Four short links: 13 October 2016

Cake Cutting, Tea Making, Google Interviewing, Automation Puzzling

By Nat Torkington
October 13, 2016
Four short links
  1. Fair Cake-CuttingBut in April, two computer scientists defied expectations by posting a paper online describing an envy-free cake-cutting algorithm whose running time depends only on the number of players, not on their individual preferences. […] The algorithm is extraordinarily complex: dividing a cake among n players can require as many as n^n^n^n^n^n steps and a roughly equivalent number of cuts. Even for just a handful of players, this number is greater than the number of atoms in the universe. You can’t have your cake and compute about it.
  2. English Man Spends 11 Hours Trying to Make Cup of Tea with Wi-Fi KettleThree hours later and still no tea. Mandatory recalibration caused Wi-Fi base-station reset, now port-scanning network to find where kettle is now. I can never remember whether to portscan before or after adding milk. (via BoingBoing)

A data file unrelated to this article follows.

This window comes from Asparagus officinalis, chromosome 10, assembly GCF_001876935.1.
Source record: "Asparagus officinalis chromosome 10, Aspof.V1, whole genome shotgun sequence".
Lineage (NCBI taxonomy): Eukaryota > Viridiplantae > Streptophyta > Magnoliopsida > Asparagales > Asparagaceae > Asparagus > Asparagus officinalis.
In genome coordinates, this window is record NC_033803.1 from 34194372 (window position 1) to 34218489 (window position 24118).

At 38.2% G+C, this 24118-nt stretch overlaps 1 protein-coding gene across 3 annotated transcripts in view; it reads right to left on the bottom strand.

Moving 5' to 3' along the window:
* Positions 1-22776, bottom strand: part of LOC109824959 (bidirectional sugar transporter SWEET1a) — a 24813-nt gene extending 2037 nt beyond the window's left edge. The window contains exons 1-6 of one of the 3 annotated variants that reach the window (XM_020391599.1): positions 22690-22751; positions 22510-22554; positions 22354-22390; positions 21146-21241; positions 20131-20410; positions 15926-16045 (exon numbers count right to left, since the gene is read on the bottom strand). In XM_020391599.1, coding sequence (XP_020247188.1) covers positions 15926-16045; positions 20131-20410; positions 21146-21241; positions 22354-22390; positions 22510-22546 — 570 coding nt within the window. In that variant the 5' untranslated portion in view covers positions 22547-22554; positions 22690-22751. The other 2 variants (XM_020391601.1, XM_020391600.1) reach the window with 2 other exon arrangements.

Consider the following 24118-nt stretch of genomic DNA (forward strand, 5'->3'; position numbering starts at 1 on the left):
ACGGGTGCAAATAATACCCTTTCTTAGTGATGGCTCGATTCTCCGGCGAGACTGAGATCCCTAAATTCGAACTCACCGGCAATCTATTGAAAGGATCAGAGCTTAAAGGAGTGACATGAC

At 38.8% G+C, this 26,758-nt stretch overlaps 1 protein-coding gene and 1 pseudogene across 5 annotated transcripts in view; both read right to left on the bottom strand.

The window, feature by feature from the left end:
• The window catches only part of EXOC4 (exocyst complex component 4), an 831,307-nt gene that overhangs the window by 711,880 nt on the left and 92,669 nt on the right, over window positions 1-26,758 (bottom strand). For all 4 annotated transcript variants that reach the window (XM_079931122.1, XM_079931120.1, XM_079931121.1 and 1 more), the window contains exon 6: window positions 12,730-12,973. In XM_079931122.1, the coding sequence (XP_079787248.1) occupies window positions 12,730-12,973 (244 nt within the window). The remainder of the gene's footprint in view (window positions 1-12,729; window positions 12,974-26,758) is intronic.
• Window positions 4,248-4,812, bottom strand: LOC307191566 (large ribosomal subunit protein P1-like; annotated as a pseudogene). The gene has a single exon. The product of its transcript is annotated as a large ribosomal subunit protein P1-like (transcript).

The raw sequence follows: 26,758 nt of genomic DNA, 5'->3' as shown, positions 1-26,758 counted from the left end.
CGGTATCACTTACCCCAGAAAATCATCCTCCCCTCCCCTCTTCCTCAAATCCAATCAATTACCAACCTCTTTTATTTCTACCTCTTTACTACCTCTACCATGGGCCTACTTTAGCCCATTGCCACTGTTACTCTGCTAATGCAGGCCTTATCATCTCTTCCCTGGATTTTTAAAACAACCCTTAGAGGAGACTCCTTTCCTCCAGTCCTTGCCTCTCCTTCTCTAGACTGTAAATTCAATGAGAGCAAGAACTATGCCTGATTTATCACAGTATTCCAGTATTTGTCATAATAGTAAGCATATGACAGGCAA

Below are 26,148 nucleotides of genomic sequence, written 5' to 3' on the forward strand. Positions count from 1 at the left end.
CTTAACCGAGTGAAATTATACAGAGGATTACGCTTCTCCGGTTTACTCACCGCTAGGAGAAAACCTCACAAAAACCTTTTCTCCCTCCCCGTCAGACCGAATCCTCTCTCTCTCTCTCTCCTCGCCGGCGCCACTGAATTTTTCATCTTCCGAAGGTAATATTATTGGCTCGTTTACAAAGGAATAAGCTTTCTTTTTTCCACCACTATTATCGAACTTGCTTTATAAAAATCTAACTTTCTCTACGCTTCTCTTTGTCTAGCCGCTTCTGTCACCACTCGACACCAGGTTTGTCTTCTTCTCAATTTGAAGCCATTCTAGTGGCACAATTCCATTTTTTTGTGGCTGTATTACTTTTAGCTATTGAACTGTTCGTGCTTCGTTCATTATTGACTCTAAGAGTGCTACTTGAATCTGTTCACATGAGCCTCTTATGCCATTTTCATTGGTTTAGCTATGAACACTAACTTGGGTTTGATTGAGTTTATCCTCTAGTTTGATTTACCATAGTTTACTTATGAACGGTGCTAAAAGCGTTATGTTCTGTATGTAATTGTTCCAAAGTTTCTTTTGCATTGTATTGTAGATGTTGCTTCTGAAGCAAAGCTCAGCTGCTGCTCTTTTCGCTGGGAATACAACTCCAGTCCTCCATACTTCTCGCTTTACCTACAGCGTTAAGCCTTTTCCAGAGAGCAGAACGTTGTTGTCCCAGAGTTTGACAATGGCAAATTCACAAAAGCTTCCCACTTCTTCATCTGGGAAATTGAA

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  4. Google Interview UniversityA complete daily plan for studying to become a Google software engineer. (not from Google) A reminder to be careful what you ask for, lest people study for years to give it to you. I look forward to achieving a solid B+ in FizzBuzz 201.
  5. The Paradox of Automation (Guardian) — The better the automatic systems, the more out-of-practice human operators will be, and the more extreme the situations they will have to face.
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